Founder of Intermatrix Communications, which advises the civil society group Indigenous Peoples Alliance of the Archipelago (AMAN)
The first time I went to Bangkok in 1970, my fellow student activists from Bandung and I watched a movie at Siam Square. We were astonished when the half-empty hall went dark and projected a photo of King Bhumibol Adulyadej, accompanied by a stately anthem.
Everybody stood up and paid their respect in silence; so did we.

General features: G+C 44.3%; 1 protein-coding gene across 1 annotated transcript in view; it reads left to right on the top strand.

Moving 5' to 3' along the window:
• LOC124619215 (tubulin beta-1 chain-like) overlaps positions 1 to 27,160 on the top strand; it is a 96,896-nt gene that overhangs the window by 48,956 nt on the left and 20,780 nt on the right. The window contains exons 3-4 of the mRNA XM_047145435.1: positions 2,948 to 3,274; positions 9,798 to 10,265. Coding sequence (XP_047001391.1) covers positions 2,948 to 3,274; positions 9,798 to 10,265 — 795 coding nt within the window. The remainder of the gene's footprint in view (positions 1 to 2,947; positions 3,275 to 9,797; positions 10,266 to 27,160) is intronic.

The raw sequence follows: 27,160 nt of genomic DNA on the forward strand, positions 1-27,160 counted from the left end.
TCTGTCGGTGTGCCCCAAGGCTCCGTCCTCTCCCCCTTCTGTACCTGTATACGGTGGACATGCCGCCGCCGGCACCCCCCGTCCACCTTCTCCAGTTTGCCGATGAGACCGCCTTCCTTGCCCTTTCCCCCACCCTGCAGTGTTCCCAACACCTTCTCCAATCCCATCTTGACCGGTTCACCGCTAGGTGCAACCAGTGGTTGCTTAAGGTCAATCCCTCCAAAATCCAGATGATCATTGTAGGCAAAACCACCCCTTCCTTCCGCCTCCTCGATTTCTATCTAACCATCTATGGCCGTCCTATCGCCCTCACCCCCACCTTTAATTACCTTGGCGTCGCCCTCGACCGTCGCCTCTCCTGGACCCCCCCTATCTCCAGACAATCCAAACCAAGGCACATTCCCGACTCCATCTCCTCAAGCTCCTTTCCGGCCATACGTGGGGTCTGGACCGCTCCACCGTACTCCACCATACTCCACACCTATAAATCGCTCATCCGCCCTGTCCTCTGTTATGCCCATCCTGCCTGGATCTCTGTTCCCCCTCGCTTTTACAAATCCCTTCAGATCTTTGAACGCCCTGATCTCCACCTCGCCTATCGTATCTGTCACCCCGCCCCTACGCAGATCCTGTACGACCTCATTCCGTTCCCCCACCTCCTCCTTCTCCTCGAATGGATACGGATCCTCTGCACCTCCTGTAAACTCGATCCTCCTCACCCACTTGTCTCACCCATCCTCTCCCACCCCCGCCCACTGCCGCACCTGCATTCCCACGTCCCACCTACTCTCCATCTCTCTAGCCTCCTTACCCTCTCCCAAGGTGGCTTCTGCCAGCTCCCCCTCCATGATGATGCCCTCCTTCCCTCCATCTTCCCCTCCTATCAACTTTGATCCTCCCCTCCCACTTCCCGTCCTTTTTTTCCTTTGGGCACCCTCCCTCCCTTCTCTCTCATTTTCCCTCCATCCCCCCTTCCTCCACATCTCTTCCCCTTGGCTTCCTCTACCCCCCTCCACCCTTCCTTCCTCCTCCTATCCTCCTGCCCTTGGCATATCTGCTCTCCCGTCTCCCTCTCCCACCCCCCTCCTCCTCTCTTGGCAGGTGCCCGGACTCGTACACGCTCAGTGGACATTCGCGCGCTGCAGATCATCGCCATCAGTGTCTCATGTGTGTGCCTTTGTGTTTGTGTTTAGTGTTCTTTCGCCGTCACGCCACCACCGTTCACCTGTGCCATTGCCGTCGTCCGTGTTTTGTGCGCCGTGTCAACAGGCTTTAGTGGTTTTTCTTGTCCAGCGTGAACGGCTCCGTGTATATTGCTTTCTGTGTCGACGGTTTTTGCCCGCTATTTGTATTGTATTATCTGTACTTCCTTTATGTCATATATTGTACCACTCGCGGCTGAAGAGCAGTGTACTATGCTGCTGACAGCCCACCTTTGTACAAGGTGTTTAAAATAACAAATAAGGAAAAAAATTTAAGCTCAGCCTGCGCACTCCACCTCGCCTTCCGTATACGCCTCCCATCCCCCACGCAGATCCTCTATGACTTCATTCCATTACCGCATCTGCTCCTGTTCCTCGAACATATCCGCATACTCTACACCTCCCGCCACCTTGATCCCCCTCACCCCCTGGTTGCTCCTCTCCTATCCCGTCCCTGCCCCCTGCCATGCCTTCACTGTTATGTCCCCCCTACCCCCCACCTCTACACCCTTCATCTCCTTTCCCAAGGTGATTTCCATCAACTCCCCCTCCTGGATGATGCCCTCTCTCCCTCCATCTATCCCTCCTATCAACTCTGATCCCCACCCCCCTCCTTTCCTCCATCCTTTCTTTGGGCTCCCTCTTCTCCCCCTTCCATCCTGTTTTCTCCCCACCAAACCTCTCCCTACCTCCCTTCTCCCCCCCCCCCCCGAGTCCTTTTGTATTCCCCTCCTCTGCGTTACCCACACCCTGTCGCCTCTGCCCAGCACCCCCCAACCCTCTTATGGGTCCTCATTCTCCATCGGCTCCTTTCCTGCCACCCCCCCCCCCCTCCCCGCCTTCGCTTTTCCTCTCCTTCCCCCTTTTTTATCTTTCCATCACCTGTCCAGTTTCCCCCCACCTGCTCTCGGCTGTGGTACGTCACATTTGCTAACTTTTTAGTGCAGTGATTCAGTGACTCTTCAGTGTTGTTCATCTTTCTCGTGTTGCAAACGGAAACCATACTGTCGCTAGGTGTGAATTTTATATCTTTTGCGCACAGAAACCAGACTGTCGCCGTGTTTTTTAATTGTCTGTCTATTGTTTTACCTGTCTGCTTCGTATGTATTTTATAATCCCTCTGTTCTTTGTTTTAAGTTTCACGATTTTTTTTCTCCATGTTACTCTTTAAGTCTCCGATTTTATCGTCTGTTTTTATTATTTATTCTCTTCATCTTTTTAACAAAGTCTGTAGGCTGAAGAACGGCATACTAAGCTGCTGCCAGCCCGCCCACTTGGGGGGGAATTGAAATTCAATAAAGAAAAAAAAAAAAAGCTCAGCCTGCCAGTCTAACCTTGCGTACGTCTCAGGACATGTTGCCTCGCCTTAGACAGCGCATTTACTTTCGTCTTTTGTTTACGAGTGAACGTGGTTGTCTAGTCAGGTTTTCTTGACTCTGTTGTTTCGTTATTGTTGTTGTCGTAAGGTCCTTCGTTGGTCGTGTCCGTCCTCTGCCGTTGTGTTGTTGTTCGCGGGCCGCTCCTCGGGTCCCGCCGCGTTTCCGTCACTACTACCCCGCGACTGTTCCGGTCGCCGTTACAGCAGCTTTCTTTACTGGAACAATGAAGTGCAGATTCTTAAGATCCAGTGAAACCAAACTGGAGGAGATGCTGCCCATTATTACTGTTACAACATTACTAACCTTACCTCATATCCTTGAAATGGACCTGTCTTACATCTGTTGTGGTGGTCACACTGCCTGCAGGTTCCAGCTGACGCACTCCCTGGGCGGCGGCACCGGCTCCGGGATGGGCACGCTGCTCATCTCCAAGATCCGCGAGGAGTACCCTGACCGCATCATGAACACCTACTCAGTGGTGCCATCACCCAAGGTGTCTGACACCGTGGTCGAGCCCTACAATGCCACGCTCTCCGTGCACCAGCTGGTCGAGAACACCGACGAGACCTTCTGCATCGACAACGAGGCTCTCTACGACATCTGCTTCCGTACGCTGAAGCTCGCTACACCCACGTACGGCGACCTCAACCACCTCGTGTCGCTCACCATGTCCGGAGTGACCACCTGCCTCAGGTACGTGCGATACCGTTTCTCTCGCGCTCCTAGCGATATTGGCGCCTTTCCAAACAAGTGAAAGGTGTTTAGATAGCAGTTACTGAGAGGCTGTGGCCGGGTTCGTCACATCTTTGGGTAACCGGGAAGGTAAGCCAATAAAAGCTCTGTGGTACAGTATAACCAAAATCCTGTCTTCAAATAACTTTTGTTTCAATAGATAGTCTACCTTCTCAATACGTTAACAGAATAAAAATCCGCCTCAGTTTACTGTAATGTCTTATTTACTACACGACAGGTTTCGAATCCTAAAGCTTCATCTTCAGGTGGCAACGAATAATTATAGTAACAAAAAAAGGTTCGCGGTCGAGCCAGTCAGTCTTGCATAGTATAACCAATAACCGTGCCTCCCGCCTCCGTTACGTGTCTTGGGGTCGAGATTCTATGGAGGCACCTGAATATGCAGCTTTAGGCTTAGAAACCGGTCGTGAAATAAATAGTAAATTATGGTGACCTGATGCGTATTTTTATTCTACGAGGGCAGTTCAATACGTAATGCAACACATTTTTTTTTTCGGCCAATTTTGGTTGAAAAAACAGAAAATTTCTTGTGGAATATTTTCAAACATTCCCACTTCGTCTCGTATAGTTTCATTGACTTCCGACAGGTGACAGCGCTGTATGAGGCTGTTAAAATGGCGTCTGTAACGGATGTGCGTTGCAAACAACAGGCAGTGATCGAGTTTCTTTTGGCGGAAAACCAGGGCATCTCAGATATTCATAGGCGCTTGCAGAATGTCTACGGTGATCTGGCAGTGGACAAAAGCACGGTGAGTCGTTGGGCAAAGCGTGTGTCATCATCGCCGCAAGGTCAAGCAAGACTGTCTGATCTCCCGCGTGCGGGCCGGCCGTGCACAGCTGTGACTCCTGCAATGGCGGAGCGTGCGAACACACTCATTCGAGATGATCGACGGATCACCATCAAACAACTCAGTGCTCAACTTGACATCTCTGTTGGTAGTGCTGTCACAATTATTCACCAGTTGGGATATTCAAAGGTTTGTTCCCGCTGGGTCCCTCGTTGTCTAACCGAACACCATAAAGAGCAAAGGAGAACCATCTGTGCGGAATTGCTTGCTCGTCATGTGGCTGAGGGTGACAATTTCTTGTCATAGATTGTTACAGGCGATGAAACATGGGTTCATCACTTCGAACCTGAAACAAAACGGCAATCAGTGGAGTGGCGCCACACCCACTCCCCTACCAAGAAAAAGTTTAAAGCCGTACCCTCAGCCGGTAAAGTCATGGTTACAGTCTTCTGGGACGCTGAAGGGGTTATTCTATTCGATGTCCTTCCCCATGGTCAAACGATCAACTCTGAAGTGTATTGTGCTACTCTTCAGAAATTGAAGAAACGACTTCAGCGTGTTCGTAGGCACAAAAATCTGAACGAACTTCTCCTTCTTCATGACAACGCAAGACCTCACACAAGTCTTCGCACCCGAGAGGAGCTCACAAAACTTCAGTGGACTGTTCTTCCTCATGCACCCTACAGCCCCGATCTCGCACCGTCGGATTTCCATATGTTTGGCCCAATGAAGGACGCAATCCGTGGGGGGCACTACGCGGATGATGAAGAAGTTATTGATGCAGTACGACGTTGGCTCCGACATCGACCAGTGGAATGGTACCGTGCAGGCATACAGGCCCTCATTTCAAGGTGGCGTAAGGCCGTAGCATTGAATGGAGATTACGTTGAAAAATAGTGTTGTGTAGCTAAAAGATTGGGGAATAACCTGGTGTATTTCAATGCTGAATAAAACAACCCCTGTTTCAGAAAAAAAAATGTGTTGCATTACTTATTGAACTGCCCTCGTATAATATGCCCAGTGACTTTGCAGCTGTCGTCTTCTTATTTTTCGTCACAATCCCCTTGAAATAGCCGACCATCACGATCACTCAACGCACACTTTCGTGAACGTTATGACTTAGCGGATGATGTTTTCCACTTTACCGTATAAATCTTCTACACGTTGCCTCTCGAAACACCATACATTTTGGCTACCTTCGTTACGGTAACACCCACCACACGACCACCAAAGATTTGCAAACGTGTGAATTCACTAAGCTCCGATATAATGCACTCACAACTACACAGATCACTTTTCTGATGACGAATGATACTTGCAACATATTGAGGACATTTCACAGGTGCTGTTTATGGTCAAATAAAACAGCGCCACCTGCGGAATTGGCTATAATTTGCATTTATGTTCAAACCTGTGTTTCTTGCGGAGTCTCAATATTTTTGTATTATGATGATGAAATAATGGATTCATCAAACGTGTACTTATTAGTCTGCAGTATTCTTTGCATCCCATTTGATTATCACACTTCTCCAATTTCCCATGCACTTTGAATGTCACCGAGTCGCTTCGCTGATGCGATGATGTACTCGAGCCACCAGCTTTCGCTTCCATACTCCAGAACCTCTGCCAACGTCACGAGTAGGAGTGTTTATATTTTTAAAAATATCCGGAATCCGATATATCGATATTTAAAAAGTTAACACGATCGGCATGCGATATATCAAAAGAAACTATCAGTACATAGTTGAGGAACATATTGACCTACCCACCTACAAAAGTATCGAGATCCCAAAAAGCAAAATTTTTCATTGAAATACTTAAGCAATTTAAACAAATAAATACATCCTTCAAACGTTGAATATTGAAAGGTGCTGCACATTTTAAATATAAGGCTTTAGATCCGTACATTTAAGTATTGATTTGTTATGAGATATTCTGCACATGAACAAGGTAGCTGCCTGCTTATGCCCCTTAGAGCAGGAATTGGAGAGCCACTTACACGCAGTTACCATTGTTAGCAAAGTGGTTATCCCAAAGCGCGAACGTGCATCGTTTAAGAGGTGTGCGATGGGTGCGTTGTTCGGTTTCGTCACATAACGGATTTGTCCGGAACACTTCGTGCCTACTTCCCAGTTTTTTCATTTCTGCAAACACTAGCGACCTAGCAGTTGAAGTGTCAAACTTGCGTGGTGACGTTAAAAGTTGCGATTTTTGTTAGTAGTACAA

Coming from a country where we had joined in overthrowing a political order, the experience was awe-inspiring. Even in his heyday, founding president Sukarno never commanded such respect. Fear and caution, yes, but people giggled behind his back and thought of other things at formal occasions.
In Thailand, King Bhumibol was truly revered and widely seen as not just a symbol of stability, but a harbinger of justice and prosperity.
That became the cover page of my personal perspectives on Thailan...
Disclaimer: The opinions expressed in this article are those of the author and do not reflect the official stance of The Jakarta Post.